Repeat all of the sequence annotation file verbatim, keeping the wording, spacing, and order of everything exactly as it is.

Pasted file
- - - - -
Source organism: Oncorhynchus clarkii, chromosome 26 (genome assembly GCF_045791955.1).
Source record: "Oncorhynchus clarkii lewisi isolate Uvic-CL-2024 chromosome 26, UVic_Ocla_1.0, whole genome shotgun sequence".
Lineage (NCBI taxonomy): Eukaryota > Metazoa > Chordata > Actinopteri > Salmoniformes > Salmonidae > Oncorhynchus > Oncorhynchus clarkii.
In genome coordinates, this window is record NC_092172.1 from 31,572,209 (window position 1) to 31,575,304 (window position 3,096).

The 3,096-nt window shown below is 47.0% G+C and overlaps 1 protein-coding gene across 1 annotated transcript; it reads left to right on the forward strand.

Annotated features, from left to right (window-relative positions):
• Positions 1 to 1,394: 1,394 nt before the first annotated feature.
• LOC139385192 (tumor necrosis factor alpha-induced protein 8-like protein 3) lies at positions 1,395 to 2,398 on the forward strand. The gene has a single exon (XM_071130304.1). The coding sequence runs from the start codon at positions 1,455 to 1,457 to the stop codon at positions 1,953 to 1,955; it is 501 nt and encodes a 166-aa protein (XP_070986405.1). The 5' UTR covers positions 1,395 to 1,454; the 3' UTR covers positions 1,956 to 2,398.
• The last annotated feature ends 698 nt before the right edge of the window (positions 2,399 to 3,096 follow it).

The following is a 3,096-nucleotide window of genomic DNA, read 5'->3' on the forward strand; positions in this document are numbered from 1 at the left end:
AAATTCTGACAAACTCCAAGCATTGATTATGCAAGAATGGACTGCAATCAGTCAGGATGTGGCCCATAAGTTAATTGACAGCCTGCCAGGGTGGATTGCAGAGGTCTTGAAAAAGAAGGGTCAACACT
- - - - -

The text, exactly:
Source organism: Oncorhynchus clarkii, chromosome 26 (genome assembly GCF_045791955.1).
Source record: "Oncorhynchus clarkii lewisi isolate Uvic-CL-2024 chromosome 26, UVic_Ocla_1.0, whole genome shotgun sequence".
Lineage (NCBI taxonomy): Eukaryota > Metazoa > Chordata > Actinopteri > Salmoniformes > Salmonidae > Oncorhynchus > Oncorhynchus clarkii.
In genome coordinates, this window is record NC_092172.1 from 31,572,209 (window position 1) to 31,575,304 (window position 3,096).

The 3,096-nt window shown below is 47.0% G+C and overlaps 1 protein-coding gene across 1 annotated transcript; it reads left to right on the forward strand.

Annotated features, from left to right (window-relative positions):
• Positions 1 to 1,394: 1,394 nt before the first annotated feature.
• LOC139385192 (tumor necrosis factor alpha-induced protein 8-like protein 3) lies at positions 1,395 to 2,398 on the forward strand. The gene has a single exon (XM_071130304.1). The coding sequence runs from the start codon at positions 1,455 to 1,457 to the stop codon at positions 1,953 to 1,955; it is 501 nt and encodes a 166-aa protein (XP_070986405.1). The 5' UTR covers positions 1,395 to 1,454; the 3' UTR covers positions 1,956 to 2,398.
• The last annotated feature ends 698 nt before the right edge of the window (positions 2,399 to 3,096 follow it).

The following is a 3,096-nucleotide window of genomic DNA, read 5'->3' on the forward strand; positions in this document are numbered from 1 at the left end:
AAATTCTGACAAACTCCAAGCATTGATTATGCAAGAATGGACTGCAATCAGTCAGGATGTGGCCCATAAGTTAATTGACAGCCTGCCAGGGTGGATTGCAGAGGTCTTGAAAAAGAAGGGTCAACACT